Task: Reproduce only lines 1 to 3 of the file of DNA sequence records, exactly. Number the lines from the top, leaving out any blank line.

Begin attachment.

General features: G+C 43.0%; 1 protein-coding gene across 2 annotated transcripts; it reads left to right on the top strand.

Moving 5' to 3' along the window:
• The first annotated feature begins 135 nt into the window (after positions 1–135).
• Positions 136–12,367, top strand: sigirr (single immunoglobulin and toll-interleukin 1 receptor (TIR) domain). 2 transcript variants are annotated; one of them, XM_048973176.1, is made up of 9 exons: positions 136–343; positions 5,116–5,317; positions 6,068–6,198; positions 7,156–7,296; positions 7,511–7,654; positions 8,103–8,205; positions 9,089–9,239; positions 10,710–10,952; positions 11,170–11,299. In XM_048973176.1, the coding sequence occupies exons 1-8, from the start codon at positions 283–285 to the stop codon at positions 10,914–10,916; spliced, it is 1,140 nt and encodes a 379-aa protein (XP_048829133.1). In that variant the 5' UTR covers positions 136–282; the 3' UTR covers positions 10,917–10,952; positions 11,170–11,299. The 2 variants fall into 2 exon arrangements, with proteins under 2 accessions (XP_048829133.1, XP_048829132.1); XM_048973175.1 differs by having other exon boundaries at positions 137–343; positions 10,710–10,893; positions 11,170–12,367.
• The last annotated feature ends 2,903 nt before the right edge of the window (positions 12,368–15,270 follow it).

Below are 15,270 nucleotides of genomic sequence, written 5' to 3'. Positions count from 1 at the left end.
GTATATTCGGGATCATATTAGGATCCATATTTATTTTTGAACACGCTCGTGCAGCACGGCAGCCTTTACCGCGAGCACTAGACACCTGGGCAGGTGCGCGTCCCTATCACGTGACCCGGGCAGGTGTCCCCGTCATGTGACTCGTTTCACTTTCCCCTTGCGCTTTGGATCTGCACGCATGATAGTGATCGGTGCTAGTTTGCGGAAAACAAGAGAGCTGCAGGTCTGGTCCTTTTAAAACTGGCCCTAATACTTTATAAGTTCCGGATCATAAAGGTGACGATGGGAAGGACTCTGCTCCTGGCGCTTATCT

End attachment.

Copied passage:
General features: G+C 43.0%; 1 protein-coding gene across 2 annotated transcripts; it reads left to right on the top strand.

Moving 5' to 3' along the window:
• The first annotated feature begins 135 nt into the window (after positions 1–135).